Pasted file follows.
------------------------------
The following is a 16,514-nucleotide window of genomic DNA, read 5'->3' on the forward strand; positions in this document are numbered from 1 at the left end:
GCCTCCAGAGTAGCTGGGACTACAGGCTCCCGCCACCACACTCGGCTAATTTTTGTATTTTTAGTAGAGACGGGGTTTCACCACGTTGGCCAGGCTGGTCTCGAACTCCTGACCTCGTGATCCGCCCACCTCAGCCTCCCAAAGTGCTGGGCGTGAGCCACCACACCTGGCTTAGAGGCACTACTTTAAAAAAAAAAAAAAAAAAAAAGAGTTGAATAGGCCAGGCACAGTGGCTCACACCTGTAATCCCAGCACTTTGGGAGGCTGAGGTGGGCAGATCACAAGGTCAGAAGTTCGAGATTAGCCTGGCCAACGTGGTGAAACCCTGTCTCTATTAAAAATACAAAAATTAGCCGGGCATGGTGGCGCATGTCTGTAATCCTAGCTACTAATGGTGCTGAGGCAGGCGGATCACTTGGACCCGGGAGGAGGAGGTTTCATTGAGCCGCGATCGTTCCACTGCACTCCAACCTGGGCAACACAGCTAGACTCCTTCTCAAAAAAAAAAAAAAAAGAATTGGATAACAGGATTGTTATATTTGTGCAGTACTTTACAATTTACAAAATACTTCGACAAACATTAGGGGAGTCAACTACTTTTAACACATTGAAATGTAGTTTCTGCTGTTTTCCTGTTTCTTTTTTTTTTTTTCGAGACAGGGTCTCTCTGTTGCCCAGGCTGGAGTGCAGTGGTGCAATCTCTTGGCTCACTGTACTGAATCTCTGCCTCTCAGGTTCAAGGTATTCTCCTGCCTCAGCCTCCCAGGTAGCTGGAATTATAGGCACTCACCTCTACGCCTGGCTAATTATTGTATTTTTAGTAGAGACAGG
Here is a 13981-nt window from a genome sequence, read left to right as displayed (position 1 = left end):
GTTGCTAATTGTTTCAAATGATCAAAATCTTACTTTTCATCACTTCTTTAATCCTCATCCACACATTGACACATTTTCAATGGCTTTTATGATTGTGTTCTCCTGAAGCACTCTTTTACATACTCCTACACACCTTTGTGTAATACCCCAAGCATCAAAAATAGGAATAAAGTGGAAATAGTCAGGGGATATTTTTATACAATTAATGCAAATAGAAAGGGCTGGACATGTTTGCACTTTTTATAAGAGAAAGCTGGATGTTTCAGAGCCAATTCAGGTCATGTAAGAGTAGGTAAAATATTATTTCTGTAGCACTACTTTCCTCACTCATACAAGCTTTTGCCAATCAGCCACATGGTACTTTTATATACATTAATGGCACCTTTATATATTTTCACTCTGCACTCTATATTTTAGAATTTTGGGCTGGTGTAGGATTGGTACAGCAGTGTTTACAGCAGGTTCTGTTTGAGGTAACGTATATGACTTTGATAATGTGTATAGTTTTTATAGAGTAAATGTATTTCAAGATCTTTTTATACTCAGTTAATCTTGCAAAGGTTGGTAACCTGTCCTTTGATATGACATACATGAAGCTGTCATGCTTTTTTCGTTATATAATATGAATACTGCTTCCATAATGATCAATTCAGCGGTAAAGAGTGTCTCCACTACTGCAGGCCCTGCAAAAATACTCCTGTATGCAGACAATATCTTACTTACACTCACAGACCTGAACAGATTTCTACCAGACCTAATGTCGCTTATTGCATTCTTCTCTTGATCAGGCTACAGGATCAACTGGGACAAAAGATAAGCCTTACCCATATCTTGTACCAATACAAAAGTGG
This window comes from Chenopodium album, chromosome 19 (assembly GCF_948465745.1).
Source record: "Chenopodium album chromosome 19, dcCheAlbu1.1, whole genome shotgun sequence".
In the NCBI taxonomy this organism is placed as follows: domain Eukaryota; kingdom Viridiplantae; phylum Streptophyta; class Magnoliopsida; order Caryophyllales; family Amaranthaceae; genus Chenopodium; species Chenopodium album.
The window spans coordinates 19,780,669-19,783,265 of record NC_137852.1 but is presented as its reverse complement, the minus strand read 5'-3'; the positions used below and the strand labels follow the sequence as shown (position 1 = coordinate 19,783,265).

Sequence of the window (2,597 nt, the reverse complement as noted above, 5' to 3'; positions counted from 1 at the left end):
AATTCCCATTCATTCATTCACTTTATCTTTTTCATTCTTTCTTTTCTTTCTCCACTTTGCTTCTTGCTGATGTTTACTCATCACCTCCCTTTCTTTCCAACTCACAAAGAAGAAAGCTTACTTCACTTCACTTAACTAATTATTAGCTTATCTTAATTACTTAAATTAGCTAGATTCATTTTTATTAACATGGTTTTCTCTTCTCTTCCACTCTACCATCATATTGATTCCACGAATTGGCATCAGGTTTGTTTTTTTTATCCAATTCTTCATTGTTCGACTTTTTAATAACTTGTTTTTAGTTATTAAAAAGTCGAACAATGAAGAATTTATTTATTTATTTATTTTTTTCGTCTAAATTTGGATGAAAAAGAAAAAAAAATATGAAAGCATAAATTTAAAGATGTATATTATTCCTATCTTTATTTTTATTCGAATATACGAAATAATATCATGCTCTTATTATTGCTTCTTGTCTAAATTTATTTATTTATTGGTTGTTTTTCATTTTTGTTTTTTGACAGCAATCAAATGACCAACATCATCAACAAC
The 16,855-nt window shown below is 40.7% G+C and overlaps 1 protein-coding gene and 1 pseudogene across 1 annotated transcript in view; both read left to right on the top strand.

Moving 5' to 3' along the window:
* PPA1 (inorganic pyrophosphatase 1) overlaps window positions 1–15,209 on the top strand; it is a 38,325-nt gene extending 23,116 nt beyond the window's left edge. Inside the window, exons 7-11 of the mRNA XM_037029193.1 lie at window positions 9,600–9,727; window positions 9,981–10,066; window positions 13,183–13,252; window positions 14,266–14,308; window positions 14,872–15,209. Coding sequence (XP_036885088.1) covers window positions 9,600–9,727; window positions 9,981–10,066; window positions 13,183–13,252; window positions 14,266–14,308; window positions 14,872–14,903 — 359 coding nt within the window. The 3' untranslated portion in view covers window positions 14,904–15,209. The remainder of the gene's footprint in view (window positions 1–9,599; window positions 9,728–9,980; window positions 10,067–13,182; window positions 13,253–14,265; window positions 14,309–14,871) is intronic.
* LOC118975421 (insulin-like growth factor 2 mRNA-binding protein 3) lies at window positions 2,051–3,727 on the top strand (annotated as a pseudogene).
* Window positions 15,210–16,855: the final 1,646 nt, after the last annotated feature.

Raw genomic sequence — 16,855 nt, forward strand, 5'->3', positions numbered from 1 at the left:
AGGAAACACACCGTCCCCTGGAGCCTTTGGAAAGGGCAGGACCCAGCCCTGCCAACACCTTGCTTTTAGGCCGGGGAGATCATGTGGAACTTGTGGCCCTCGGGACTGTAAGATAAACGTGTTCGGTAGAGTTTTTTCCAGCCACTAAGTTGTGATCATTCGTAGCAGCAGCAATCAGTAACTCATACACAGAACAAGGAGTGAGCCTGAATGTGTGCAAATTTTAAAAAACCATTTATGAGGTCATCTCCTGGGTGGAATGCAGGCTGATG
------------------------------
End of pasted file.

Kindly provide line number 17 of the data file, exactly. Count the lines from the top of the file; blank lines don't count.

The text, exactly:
AGGAAACACACCGTCCCCTGGAGCCTTTGGAAAGGGCAGGACCCAGCCCTGCCAACACCTTGCTTTTAGGCCGGGGAGATCATGTGGAACTTGTGGCCCTCGGGACTGTAAGATAAACGTGTTCGGTAGAGTTTTTTCCAGCCACTAAGTTGTGATCATTCGTAGCAGCAGCAATCAGTAACTCATACACAGAACAAGGAGTGAGCCTGAATGTGTGCAAATTTTAAAAAACCATTTATGAGGTCATCTCCTGGGTGGAATGCAGGCTGATG